Scientists have reported the discovery of a new gene that may explain why small exposure to oxidative conditions may offer protection from acute doses.
Oxidative stress has been linked to aging, cancer and many other conditions. Diagnostically, a high level of oxidized cysteine in the body is a marker of oxidative stress.
One major contributor to this phenomenon is hydrogen peroxide. Although cells minimize the damaging effects of the compound by converting it to oxygen and water, this conversion is not 100 percent successful.
Scientists at the University of California at San Diego used yeast to identify pathways involved in cells adaption to hydrogen peroxide, an effect where a toxic substance acts like a stimulant in small doses, but is an inhibitor in large doses.
They elicited adaptation by pre-treating cells with a mild dose of hydrogen peroxide, followed by a high dose and observed that the cells undergoing this adaptation exhibited a smaller mortality than cells exposed only to acute treatment.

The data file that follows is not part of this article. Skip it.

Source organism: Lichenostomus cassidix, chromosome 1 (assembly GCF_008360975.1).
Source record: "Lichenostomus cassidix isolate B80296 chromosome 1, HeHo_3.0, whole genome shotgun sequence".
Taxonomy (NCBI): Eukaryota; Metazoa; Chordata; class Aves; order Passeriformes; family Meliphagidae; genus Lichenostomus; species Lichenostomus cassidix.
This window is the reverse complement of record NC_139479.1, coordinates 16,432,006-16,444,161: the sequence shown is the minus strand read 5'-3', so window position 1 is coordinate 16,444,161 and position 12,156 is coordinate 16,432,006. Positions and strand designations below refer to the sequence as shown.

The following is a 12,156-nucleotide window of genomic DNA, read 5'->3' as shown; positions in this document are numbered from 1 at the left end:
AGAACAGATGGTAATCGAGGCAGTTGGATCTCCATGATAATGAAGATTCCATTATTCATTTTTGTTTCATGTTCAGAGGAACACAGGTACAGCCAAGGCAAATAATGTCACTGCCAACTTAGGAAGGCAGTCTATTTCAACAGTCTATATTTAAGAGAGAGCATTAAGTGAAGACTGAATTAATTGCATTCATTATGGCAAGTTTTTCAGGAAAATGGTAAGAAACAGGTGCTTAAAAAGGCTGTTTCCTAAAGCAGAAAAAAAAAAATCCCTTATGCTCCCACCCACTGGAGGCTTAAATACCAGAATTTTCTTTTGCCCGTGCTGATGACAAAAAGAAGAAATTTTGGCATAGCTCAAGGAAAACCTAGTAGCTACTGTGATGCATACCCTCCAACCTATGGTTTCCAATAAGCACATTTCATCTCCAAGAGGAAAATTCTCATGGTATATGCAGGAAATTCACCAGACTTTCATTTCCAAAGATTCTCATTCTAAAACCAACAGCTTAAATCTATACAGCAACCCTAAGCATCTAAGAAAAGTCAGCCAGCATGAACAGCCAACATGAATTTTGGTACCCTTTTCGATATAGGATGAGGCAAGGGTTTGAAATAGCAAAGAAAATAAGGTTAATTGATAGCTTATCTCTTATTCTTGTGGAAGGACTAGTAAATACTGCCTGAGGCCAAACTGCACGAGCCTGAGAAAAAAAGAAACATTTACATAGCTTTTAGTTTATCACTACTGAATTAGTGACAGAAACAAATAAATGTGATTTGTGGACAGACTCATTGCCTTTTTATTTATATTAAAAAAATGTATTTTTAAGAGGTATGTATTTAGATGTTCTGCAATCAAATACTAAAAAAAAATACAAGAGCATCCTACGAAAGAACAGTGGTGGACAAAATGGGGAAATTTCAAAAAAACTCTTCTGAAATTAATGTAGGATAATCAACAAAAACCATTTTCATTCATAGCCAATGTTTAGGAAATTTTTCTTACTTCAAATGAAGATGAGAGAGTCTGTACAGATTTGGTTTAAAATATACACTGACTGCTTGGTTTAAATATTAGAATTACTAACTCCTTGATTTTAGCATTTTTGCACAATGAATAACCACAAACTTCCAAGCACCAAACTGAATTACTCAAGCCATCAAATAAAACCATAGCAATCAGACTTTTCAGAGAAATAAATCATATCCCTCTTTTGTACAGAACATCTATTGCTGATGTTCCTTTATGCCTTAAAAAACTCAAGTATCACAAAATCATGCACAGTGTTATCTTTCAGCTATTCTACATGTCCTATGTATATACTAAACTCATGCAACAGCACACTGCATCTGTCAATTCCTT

Next, they systematically removed genes while repeating the experiment until they identified a novel factor called Mga2 is essential for adaptation.
The researchers speculate that the process they have described is the main factor responsible for the lifespan-expanding effects of a low-calorie diet.
In addition to a healthy diet, practitioners have also recommended exercise, quitting smoking and routine screenings for high blood pressure, blood sugar and cholesterol as ways to prolong life.